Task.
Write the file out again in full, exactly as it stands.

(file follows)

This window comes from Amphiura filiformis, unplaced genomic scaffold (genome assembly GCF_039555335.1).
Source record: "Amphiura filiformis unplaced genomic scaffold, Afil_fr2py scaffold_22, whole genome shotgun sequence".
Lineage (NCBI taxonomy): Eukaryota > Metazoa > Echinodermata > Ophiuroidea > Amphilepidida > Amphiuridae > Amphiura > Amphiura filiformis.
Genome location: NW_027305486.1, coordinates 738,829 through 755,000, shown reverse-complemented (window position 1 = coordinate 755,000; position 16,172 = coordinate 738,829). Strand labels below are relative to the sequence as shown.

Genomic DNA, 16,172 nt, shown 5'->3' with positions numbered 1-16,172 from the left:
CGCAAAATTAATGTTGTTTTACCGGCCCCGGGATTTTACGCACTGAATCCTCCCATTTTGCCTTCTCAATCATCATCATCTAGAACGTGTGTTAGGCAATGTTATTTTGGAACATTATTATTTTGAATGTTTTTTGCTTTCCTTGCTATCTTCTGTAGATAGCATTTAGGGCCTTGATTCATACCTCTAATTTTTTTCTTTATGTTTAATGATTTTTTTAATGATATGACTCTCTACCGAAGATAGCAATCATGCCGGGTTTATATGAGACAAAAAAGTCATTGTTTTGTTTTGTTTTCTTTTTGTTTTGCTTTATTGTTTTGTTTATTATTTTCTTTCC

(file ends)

This window comes from Amphiura filiformis, unplaced genomic scaffold (genome assembly GCF_039555335.1).
Source record: "Amphiura filiformis unplaced genomic scaffold, Afil_fr2py scaffold_22, whole genome shotgun sequence".
Lineage (NCBI taxonomy): Eukaryota > Metazoa > Echinodermata > Ophiuroidea > Amphilepidida > Amphiuridae > Amphiura > Amphiura filiformis.
Genome location: NW_027305486.1, coordinates 738,829 through 755,000, shown reverse-complemented (window position 1 = coordinate 755,000; position 16,172 = coordinate 738,829). Strand labels below are relative to the sequence as shown.

Genomic DNA, 16,172 nt, shown 5'->3' with positions numbered 1-16,172 from the left:
CGCAAAATTAATGTTGTTTTACCGGCCCCGGGATTTTACGCACTGAATCCTCCCATTTTGCCTTCTCAATCATCATCATCTAGAACGTGTGTTAGGCAATGTTATTTTGGAACATTATTATTTTGAATGTTTTTTGCTTTCCTTGCTATCTTCTGTAGATAGCATTTAGGGCCTTGATTCATACCTCTAATTTTTTTCTTTATGTTTAATGATTTTTTTAATGATATGACTCTCTACCGAAGATAGCAATCATGCCGGGTTTATATGAGACAAAAAAGTCATTGTTTTGTTTTGTTTTCTTTTTGTTTTGCTTTATTGTTTTGTTTATTATTTTCTTTCC